Chernobyl Diaries has all the makings of a great horror movie: a wholly original and sinister setting, engaging historical backstory, creepy Eastern European dudes everywhere, zombie-like beings lurking in the shadows, cleavage aplenty.

On paper, that is. On screen, all of that potential disappears into an uninspired muck of clichés, inconsistencies, one-dimensional characters, and general aimlessness. Seven characters become six. And then five. Then four. You get the picture. The result is another completely forgettable pick-’em-off slasher.

Blame the writing. Co-written by Paranormal Activity director Oren Peli, the script is basically a stroke-of-genius movie idea in desperate need of a capable wordsmith. The direction, by first-timer Bradley Parker, is promising. The film’s style, shot like found footage without actually purporting to be found footage, heightens the suspense, and the editing maintains a nice, even, snappy pace throughout the movie’s short running time of about 90 minutes.

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Chernobyl Diaries begins with one of its highlights, a found-footage-esque montage of three Americans — sweethearts Chris (pop musician Jesse McCartney) and Natalie (Olivia Dudley) and their newly single friend Amanda (Devin Kelley) — on a whirlwind jaunt from one major European city to another. The well-paced compilation quickly takes the trio to Kiev, where they meet up with Chris’ trouble-making expatriate brother Paul (Jonathan Sadowski), whose attempts to woo Amanda serve as pretty much the movie’s only subplot. Well, that and a thin brotherly dynamic between Paul and Chris.

Just as the foursome is about to leave for Moscow, Paul suggests a quick detour to Pripyat, the 50,000-population Soviet city that was hastily abandoned in the spring of 1986 after the nearby Chernobyl nuclear reactor exploded. Paul convinces the other three to join a tour led by “extreme tourism” guide Uri (Dimitri Diatchenko), a former special-forces type and, as a badass, easily the film’s most likable character.

Australian Michael (Nathan Phillips) and Norwegian Zoe (Ingrid Bolsø Berdal), a backpacking couple whose only place in the plot is apparently to boost the body count, arrive at Uri’s shop at the last moment, and the group is on its way. A pair of guards denies the group access due to “maintenance,” which prompts Uri to sneak his guests into the abandoned town via a back road.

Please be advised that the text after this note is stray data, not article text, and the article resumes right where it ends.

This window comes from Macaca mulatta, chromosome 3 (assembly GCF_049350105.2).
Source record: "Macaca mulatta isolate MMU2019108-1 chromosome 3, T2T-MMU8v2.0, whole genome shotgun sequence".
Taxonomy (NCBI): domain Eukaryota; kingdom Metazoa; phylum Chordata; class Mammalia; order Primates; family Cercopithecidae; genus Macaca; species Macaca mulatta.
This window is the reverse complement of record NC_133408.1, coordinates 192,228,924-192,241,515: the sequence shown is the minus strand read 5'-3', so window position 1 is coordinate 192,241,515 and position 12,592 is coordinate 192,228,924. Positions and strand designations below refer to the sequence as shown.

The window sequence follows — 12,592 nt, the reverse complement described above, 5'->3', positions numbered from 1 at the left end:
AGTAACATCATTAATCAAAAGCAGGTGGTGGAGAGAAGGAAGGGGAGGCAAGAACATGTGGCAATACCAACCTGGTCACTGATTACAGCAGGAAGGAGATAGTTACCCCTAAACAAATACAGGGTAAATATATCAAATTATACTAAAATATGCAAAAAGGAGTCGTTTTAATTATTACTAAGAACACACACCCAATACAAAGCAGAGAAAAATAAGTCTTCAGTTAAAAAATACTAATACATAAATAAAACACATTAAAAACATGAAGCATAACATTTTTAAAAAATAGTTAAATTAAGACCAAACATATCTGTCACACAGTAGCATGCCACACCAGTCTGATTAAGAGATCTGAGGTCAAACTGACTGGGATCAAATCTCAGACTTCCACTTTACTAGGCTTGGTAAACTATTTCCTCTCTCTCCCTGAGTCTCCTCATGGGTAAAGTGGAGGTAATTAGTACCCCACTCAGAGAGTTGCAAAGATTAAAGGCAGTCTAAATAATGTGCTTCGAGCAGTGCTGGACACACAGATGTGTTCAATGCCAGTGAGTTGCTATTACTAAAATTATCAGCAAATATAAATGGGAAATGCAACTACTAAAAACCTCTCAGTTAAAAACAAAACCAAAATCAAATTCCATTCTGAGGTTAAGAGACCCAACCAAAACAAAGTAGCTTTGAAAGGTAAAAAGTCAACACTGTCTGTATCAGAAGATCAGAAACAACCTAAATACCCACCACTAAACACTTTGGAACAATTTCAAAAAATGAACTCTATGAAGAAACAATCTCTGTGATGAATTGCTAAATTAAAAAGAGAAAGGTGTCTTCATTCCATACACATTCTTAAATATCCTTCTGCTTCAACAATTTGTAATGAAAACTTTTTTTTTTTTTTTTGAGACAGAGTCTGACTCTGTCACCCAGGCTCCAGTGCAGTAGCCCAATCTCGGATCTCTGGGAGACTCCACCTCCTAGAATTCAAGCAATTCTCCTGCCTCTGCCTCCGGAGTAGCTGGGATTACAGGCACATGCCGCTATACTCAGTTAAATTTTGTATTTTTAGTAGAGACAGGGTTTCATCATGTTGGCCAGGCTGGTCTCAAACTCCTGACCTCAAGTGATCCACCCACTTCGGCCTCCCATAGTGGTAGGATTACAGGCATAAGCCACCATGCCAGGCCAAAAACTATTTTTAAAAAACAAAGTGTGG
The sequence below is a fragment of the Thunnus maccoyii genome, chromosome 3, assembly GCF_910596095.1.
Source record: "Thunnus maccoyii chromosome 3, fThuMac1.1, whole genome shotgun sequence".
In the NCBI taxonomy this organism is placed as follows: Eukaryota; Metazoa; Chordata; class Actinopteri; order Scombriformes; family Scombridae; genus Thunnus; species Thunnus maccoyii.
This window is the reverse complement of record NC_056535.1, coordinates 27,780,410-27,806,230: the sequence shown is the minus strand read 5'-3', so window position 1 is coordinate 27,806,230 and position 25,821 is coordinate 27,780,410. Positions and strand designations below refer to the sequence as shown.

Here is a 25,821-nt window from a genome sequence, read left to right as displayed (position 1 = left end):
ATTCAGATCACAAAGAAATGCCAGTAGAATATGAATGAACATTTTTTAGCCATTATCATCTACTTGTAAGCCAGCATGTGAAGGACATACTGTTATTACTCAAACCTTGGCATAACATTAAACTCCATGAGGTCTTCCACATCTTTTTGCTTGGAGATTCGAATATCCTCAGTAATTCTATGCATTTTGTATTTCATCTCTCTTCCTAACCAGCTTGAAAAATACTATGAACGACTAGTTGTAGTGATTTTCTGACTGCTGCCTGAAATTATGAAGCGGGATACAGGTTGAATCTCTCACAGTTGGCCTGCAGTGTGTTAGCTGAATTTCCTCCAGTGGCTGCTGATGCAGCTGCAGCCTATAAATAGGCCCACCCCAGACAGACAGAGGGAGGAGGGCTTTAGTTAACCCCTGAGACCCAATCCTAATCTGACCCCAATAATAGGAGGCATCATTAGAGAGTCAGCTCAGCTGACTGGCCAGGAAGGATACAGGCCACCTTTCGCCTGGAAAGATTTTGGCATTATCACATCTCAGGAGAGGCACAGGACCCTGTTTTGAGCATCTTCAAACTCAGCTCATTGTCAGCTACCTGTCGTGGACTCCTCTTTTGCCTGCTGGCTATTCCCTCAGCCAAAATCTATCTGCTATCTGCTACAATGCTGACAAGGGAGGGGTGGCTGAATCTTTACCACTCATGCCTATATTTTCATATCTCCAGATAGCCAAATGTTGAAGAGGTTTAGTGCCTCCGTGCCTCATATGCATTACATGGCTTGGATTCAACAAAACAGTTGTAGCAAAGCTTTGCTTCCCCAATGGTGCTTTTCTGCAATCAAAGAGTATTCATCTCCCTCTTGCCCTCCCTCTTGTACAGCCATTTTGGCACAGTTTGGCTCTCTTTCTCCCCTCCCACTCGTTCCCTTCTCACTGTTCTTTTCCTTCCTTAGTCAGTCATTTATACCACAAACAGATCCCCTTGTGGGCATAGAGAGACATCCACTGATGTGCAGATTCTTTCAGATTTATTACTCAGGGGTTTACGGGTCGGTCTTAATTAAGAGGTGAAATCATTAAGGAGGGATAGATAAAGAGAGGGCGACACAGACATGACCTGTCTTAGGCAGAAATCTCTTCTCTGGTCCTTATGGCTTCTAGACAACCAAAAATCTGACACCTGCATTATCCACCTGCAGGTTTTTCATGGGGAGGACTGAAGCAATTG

The next sequences, of the group’s tour of the remains, are also great, underlining the point that the best character in Chernobyl Diaries is the set. The abandoned Soviet blocks (filmed at locations in Serbia and Hungary) and underground bunkers with the spooky reactor stacks in the distance provide a stunning setting for horror. The set was clearly modeled on the actual Pripyat ghost town, lending the movie a nice touch of authenticity.

But a killer set can carry a bad script only so far. Once the group returns to the van to learn that someone (or — gasp! — something) has mangled the starter cables, Chernobyl Diaries quickly becomes a dizzying assortment of cheap scares and average acting, with the dwindling cast scurrying from one dark room to another. Audiences don’t really get a good look at the baddies, but they appear to be radioactive zombies (think The Hills Have Eyes), who are slow and clumsy one moment but fast and stealthy the next. Oh, and there’s also radiation, the movie’s oft-neglected invisible villain.

From there Chernobyl Diaries goes nowhere in a hurry. It’s difficult to suspend disbelief when the writing has the characters constantly doing precisely the dumbest thing at precisely the dumbest moment, like splitting up under duress or taking the most foreboding-looking route.

Watch out for one of Peli’s trademarked plot twists at the end. Or don’t. Chances are you’ll see it coming a long way off.



Chernobyl Diaries

Starring Ingrid Bolsø Berdal, Dimitri Diatchenko, Olivia Taylor Dudley, Devin Kelley, Jesse McCartney, Nathan Phillips, and Jonathan Sadowski. Directed by Bradley Parker. Written by Oren Peli, Carey Van Dyke, and Shane Van Dyke. Rated R.